For many years, Manitoba has earned a reputation as a middle-of-the-road province with an adversity to extremes.

In one area of provincial policy, however, Manitoba boldly stands alone. It is the only province that stubbornly refuses to make information about student academic performance available to the general public.

The Atlantic Institute for Market Studies and the Frontier Centre for Public Policy recently released a report on public schools in Manitoba and Saskatchewan. In order to compile this report, these think-tanks needed information such as school graduation rates, attendance records and student performance on standards tests.

Whereas Saskatchewan willingly released most of the requested information, Manitoba Education and Literacy refused to co-operate.

As a result, the report contains virtually no useful information about Manitoba high schools. The NDP government’s emphasis on keeping student performance data secret put us offside with Saskatchewan and sets us apart from the practice of every other province in Canada.

Information that is routinely available in other parts of the country remains locked away in Manitoba. Education Minister Nancy Allan made a number of media appearances in an attempt to justify her government’s stance against accountability. During a recent CBC radio interview, Allan offered up her usual talking points.

In her initial argument, Allan pointed out that the province released a report called A Profile of Student Learning and Performance in Manitoba on its website. The report is limited to providing only student data on a provincewide basis. This makes it useful only to people naive enough to believe that all schools in Manitoba are exactly the same.

When challenged on this point, Allan argued there was no benefit to breaking down the information any further. According to Allan, if that kind of data were available to the public then it might be misused by think-tanks who wish to rank schools on the basis of performance.

With all due respect to Minister Allan, that is an absurd reason to keep information away from the public. Using this logic, the province should also prevent regional health authorities from releasing any regional health care data just in case some think-tank decides to “misuse” the information and ranks hospitals on the basis of performance. If everything is the same across the province, perhaps the government should also mandate that MPI stop charging different insurance rates to drivers based on where they live and instead average everything out on a provincewide basis.

This paternalistic approach to information by the NDP government is insulting to the public. We don’t need Minister Allan or anyone else from the government telling us that these data are being kept away from us for our own good.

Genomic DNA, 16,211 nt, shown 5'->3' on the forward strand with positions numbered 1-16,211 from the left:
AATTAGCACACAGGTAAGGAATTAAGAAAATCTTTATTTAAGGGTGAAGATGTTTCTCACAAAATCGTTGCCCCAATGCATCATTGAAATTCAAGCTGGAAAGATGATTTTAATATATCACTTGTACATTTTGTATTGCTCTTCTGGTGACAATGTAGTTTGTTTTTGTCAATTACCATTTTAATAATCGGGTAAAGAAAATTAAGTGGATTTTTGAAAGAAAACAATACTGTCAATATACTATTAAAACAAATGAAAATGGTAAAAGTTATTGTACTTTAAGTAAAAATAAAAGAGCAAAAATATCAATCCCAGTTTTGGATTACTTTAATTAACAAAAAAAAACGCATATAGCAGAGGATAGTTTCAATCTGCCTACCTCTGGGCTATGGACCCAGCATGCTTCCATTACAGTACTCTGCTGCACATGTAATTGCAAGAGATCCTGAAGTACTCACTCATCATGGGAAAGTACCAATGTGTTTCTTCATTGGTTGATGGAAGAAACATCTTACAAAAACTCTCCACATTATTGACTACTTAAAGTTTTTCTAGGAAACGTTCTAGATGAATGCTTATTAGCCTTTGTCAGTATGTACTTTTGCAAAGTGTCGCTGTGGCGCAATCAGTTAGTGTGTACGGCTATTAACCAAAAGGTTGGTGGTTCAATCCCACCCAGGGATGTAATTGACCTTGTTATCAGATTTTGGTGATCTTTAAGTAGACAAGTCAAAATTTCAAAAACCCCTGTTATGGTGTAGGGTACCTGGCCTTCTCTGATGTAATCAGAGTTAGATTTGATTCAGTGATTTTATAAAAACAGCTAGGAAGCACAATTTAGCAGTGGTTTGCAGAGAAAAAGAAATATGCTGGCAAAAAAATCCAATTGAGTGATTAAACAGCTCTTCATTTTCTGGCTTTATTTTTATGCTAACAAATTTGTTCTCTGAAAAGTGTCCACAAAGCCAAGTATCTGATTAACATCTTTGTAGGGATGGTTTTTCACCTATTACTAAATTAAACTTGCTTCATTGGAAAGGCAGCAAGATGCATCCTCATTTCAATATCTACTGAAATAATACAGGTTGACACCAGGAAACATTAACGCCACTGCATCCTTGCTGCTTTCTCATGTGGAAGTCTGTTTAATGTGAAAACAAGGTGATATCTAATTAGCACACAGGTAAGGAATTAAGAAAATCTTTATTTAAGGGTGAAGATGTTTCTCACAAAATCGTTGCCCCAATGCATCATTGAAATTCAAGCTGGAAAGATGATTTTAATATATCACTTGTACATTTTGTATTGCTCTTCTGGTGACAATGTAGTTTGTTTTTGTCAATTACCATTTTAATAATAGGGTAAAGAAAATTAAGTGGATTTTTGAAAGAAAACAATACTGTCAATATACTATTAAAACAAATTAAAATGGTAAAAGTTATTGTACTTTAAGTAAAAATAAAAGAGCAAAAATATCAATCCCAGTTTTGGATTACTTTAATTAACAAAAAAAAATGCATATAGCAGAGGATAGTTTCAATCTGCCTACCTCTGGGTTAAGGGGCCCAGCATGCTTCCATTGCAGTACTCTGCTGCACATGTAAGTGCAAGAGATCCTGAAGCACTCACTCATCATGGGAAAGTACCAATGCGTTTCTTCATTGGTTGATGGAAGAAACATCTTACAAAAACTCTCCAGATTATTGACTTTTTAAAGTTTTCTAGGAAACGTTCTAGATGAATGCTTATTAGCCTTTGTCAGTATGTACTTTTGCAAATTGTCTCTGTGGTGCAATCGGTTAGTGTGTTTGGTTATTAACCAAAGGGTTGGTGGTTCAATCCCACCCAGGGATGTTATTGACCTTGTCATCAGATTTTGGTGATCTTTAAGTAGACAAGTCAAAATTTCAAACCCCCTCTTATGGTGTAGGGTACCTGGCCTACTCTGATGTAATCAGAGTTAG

In addition, there is good reason for concern about student academic achievement in Manitoba. Last year, the Programme for International Student Assessment found that Manitoba now comes in second-last among Canadian provinces in reading and mathematics. In fact, this assessment shows that provincewide academic results have steadily declined since the NDP took power in 1999. The government probably thinks it has good reason to keep academic data away from Manitobans — particularly during an election year.

It was ironic that during the same radio interview Allan pointed to the strong PISA results from Finland as proof that we don’t need standards tests in this province. Finland, she noted, does not have a lot of standards tests and yet still does very well on international comparisons of student achievement.

Aside from the obvious irony of using results from a standards test to prove we don’t need standards testing, there are other reasons to be cautious about comparisons with Finland. The population in Finland is considerably more homogenous than in Canada and schooling is only compulsory until the end of Grade 9. Local schools also have considerably more autonomy than they do in Manitoba.

Unless the NDP is considering implementing these examples from the Finnish model, it might be wise for Allan to avoid simplistic comparisons with other countries.

In the meantime, Manitoba needs to follow the example of other provinces and make academic achievement data available to the public. People have a right to know how their schools are doing.

Michael Zwaagstra is a research fellow with the Frontier centre for Public Policy, a Manitoba high school teacher, and co-author of What’s Wrong With Our Schools and How We Can Fix Them.